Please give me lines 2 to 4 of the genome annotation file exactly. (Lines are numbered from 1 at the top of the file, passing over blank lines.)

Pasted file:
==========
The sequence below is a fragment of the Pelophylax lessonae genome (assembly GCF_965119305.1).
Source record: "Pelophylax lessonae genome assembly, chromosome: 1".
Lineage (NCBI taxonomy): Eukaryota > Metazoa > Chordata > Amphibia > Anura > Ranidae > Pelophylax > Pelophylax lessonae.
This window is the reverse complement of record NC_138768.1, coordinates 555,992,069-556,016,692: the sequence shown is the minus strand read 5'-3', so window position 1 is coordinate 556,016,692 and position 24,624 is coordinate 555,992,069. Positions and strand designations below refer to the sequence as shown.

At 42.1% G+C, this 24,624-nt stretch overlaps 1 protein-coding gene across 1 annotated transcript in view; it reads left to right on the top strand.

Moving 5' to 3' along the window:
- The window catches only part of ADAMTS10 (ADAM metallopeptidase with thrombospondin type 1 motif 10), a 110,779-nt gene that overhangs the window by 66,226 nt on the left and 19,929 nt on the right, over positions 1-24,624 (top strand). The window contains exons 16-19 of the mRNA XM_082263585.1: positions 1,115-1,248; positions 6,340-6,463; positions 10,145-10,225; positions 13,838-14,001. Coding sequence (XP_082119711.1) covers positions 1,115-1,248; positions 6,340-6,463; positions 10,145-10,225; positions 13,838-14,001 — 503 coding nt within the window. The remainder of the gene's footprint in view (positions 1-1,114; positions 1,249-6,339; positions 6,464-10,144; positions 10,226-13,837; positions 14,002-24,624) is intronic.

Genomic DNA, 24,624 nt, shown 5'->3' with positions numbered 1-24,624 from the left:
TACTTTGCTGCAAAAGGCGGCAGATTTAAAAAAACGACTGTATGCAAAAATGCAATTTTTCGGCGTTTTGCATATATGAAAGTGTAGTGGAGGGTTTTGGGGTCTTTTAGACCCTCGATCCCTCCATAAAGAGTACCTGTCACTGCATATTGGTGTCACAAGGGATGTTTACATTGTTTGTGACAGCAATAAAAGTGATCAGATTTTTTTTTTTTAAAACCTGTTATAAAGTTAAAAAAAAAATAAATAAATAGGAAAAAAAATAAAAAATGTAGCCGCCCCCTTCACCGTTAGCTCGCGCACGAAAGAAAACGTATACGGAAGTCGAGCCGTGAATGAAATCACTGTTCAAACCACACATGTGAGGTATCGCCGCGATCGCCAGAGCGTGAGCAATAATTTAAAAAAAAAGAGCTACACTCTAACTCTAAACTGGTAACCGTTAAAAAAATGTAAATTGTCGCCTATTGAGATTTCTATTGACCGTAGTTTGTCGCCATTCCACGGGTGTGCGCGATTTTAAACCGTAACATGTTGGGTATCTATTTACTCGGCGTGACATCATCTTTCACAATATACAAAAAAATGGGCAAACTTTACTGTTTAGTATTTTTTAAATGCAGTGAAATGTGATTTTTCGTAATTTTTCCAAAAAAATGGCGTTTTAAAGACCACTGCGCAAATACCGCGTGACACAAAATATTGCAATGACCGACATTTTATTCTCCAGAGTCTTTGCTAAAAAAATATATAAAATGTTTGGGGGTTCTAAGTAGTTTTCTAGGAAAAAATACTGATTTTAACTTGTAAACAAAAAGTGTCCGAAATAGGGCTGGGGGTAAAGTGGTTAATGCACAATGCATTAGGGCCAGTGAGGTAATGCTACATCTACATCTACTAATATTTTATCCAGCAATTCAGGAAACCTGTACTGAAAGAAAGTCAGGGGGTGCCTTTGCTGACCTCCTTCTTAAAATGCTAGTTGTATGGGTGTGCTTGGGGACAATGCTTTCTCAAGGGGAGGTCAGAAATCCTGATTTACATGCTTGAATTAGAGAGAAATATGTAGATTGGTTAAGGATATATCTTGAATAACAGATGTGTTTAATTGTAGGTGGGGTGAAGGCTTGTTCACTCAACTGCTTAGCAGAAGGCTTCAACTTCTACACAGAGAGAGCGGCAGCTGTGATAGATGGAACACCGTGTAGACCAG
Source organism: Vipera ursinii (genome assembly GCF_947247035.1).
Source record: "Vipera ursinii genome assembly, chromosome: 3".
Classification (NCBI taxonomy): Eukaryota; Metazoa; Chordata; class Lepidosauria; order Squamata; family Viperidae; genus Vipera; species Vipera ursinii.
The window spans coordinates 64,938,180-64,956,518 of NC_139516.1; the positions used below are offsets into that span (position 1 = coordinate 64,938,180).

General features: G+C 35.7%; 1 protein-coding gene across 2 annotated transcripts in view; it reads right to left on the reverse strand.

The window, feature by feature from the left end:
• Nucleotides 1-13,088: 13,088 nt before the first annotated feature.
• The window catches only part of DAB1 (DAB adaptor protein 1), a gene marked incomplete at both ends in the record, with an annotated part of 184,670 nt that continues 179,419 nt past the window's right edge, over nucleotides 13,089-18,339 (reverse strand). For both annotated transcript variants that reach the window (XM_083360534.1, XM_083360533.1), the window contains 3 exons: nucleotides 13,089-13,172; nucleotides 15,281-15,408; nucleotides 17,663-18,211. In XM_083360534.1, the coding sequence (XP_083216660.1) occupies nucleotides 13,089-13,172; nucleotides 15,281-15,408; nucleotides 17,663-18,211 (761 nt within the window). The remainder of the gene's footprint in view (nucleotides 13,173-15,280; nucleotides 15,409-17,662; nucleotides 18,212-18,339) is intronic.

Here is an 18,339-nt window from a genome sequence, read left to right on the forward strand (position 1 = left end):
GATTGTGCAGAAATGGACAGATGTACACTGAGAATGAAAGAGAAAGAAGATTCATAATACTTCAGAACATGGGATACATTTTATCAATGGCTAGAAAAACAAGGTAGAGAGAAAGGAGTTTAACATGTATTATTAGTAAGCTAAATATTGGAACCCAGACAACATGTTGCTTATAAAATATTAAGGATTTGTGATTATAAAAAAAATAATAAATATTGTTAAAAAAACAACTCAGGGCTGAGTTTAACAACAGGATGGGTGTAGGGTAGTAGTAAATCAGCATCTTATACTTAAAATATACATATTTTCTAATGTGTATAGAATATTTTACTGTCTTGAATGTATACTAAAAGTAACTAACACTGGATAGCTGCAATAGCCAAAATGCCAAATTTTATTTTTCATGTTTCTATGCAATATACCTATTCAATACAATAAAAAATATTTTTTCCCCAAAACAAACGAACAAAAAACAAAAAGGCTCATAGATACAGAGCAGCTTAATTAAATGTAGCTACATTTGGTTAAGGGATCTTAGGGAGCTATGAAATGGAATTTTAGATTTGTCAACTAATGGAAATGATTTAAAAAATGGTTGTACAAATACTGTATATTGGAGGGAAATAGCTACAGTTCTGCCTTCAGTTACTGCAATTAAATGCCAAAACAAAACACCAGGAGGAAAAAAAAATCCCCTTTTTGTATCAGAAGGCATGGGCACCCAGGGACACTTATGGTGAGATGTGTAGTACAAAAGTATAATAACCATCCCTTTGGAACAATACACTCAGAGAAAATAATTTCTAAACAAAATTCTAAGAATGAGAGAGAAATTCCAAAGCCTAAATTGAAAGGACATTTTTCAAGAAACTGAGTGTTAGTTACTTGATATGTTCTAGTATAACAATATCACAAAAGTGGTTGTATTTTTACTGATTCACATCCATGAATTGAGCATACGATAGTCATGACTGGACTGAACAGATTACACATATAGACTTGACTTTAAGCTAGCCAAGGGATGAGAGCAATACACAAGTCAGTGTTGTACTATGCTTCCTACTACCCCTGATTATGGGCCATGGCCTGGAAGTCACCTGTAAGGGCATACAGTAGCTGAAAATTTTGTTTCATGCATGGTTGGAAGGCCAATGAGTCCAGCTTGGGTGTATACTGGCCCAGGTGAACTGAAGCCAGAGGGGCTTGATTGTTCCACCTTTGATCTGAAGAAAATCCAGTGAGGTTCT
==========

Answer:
Source record: "Pelophylax lessonae genome assembly, chromosome: 1".
Lineage (NCBI taxonomy): Eukaryota > Metazoa > Chordata > Amphibia > Anura > Ranidae > Pelophylax > Pelophylax lessonae.
This window is the reverse complement of record NC_138768.1, coordinates 555,992,069-556,016,692: the sequence shown is the minus strand read 5'-3', so window position 1 is coordinate 556,016,692 and position 24,624 is coordinate 555,992,069. Positions and strand designations below refer to the sequence as shown.